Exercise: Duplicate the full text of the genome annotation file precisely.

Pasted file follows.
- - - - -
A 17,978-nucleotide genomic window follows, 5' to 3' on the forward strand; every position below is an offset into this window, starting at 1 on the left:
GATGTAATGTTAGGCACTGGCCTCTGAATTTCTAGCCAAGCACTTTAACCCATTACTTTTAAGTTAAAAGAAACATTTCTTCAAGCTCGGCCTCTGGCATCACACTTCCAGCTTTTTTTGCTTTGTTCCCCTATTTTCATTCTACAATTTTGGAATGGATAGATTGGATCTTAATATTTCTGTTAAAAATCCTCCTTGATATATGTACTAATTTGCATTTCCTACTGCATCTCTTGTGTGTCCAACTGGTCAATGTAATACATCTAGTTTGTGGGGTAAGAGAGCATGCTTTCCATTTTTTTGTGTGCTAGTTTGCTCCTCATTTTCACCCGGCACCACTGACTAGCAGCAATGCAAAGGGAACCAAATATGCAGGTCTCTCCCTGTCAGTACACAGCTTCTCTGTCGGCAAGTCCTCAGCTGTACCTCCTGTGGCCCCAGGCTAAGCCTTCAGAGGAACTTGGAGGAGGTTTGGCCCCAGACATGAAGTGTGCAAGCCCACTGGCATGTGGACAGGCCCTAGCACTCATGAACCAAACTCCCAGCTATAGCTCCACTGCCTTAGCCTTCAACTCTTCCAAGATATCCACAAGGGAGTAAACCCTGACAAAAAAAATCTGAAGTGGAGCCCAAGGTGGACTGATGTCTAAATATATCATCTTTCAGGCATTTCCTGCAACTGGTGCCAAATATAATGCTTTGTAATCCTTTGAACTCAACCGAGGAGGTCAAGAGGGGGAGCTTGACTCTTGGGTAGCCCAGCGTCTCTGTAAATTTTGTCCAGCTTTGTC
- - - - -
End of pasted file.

A 17,978-nucleotide genomic window follows, 5' to 3' on the forward strand; every position below is an offset into this window, starting at 1 on the left:
GATGTAATGTTAGGCACTGGCCTCTGAATTTCTAGCCAAGCACTTTAACCCATTACTTTTAAGTTAAAAGAAACATTTCTTCAAGCTCGGCCTCTGGCATCACACTTCCAGCTTTTTTTGCTTTGTTCCCCTATTTTCATTCTACAATTTTGGAATGGATAGATTGGATCTTAATATTTCTGTTAAAAATCCTCCTTGATATATGTACTAATTTGCATTTCCTACTGCATCTCTTGTGTGTCCAACTGGTCAATGTAATACATCTAGTTTGTGGGGTAAGAGAGCATGCTTTCCATTTTTTTGTGTGCTAGTTTGCTCCTCATTTTCACCCGGCACCACTGACTAGCAGCAATGCAAAGGGAACCAAATATGCAGGTCTCTCCCTGTCAGTACACAGCTTCTCTGTCGGCAAGTCCTCAGCTGTACCTCCTGTGGCCCCAGGCTAAGCCTTCAGAGGAACTTGGAGGAGGTTTGGCCCCAGACATGAAGTGTGCAAGCCCACTGGCATGTGGACAGGCCCTAGCACTCATGAACCAAACTCCCAGCTATAGCTCCACTGCCTTAGCCTTCAACTCTTCCAAGATATCCACAAGGGAGTAAACCCTGACAAAAAAAATCTGAAGTGGAGCCCAAGGTGGACTGATGTCTAAATATATCATCTTTCAGGCATTTCCTGCAACTGGTGCCAAATATAATGCTTTGTAATCCTTTGAACTCAACCGAGGAGGTCAAGAGGGGGAGCTTGACTCTTGGGTAGCCCAGCGTCTCTGTAAATTTTGTCCAGCTTTGTC